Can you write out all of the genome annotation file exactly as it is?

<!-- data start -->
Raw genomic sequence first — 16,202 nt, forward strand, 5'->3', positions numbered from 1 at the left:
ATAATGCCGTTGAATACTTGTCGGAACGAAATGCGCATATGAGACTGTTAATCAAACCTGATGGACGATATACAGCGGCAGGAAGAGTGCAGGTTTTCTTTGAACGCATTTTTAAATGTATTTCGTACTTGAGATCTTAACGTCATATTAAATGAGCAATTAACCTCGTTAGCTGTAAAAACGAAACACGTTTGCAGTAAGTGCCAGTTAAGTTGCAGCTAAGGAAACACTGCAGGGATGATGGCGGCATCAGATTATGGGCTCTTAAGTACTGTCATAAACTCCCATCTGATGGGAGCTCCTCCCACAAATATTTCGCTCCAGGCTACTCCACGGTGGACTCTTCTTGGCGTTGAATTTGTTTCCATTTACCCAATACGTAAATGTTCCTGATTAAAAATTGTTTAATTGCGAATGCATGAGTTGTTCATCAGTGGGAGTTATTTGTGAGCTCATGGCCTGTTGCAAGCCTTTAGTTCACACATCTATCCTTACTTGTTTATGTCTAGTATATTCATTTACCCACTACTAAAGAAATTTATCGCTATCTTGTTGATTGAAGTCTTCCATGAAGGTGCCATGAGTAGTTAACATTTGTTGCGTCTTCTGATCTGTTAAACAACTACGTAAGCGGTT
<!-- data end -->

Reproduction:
Raw genomic sequence first — 16,202 nt, forward strand, 5'->3', positions numbered from 1 at the left:
ATAATGCCGTTGAATACTTGTCGGAACGAAATGCGCATATGAGACTGTTAATCAAACCTGATGGACGATATACAGCGGCAGGAAGAGTGCAGGTTTTCTTTGAACGCATTTTTAAATGTATTTCGTACTTGAGATCTTAACGTCATATTAAATGAGCAATTAACCTCGTTAGCTGTAAAAACGAAACACGTTTGCAGTAAGTGCCAGTTAAGTTGCAGCTAAGGAAACACTGCAGGGATGATGGCGGCATCAGATTATGGGCTCTTAAGTACTGTCATAAACTCCCATCTGATGGGAGCTCCTCCCACAAATATTTCGCTCCAGGCTACTCCACGGTGGACTCTTCTTGGCGTTGAATTTGTTTCCATTTACCCAATACGTAAATGTTCCTGATTAAAAATTGTTTAATTGCGAATGCATGAGTTGTTCATCAGTGGGAGTTATTTGTGAGCTCATGGCCTGTTGCAAGCCTTTAGTTCACACATCTATCCTTACTTGTTTATGTCTAGTATATTCATTTACCCACTACTAAAGAAATTTATCGCTATCTTGTTGATTGAAGTCTTCCATGAAGGTGCCATGAGTAGTTAACATTTGTTGCGTCTTCTGATCTGTTAAACAACTACGTAAGCGGTT